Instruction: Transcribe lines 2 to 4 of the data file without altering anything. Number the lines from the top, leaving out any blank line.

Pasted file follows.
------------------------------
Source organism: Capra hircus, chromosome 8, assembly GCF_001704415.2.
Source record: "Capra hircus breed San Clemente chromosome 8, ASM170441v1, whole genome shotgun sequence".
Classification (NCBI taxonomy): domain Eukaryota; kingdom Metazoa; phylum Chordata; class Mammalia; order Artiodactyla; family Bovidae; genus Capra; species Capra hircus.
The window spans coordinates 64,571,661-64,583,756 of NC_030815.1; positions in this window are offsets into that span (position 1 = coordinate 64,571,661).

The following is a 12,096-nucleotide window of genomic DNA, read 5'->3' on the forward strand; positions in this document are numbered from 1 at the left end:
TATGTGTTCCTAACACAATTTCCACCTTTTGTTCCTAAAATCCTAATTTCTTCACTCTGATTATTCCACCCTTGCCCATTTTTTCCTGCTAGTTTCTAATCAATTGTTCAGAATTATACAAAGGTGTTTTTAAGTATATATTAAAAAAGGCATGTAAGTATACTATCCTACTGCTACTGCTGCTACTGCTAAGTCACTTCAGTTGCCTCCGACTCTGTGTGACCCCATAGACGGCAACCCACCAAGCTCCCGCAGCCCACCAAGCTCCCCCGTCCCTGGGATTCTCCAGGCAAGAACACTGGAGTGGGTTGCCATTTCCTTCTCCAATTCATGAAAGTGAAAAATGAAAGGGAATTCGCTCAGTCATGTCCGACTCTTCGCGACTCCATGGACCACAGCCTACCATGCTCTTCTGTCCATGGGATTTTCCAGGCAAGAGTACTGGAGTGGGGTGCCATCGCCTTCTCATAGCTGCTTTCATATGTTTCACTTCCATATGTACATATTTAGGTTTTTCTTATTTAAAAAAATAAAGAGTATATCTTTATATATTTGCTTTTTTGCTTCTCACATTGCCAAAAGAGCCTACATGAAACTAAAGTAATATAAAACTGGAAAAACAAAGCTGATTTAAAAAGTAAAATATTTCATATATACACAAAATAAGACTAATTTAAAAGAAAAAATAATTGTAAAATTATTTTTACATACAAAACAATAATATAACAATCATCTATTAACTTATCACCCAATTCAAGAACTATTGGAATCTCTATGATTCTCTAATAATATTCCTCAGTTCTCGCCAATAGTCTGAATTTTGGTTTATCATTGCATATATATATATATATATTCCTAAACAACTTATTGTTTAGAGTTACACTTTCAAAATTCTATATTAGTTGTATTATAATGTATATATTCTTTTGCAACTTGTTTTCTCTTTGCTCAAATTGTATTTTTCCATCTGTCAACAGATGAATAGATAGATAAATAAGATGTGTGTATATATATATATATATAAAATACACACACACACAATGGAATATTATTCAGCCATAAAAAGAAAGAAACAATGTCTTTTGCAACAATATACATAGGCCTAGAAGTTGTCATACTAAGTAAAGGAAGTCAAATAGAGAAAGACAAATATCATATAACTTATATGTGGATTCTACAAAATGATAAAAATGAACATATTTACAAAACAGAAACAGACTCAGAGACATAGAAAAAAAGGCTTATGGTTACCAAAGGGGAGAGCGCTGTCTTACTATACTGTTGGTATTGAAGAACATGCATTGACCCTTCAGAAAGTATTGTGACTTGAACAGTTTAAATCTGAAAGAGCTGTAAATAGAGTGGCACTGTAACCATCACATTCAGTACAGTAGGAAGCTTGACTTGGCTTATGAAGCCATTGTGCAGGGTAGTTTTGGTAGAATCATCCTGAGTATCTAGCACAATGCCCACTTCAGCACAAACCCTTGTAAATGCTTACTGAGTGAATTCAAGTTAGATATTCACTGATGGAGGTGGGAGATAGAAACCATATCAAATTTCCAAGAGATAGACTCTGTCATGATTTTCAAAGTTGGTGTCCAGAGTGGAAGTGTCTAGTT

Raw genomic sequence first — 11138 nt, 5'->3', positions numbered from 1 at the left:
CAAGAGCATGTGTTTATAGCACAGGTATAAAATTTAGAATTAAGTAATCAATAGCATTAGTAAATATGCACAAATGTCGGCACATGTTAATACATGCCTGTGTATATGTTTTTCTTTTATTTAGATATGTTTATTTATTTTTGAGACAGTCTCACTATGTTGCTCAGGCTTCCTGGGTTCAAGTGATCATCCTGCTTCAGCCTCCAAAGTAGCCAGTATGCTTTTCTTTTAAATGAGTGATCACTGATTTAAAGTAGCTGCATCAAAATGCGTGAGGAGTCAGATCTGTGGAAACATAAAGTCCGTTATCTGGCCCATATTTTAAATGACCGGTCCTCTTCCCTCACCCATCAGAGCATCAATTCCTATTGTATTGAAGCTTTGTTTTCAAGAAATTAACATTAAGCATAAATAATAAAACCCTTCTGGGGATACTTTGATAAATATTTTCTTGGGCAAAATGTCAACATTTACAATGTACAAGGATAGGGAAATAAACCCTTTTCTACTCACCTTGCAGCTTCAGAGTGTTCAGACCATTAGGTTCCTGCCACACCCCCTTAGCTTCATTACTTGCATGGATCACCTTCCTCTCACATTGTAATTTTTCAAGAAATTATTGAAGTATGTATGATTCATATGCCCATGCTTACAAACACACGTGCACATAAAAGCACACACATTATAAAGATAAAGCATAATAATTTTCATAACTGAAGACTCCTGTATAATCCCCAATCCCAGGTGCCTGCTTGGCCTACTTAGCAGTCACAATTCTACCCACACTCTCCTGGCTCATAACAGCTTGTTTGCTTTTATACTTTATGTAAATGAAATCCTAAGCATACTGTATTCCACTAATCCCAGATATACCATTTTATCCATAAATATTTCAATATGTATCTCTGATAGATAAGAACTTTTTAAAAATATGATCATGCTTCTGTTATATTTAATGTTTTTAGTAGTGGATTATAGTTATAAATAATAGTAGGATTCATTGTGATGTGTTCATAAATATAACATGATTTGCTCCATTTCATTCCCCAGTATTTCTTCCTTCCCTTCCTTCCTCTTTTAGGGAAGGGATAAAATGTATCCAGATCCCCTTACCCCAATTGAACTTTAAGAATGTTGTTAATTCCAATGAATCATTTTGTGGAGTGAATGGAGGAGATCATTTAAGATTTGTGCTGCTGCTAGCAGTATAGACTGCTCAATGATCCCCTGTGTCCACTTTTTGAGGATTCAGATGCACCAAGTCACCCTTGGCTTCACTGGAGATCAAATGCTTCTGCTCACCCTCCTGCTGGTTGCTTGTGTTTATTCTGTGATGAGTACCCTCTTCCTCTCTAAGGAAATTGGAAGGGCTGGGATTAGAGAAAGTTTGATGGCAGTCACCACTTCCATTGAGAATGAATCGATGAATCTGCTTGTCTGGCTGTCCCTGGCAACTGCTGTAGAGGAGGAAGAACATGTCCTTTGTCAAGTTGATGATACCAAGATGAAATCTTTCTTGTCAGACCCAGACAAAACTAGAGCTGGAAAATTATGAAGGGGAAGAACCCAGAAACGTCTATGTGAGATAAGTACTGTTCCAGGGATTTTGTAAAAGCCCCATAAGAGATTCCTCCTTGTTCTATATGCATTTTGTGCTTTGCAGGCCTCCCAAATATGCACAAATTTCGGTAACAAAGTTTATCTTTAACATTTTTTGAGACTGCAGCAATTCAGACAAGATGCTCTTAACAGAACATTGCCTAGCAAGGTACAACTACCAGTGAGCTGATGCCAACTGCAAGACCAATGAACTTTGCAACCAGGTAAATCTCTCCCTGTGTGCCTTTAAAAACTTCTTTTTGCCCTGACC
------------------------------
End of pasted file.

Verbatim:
Source record: "Capra hircus breed San Clemente chromosome 8, ASM170441v1, whole genome shotgun sequence".
Classification (NCBI taxonomy): domain Eukaryota; kingdom Metazoa; phylum Chordata; class Mammalia; order Artiodactyla; family Bovidae; genus Capra; species Capra hircus.
The window spans coordinates 64,571,661-64,583,756 of NC_030815.1; positions in this window are offsets into that span (position 1 = coordinate 64,571,661).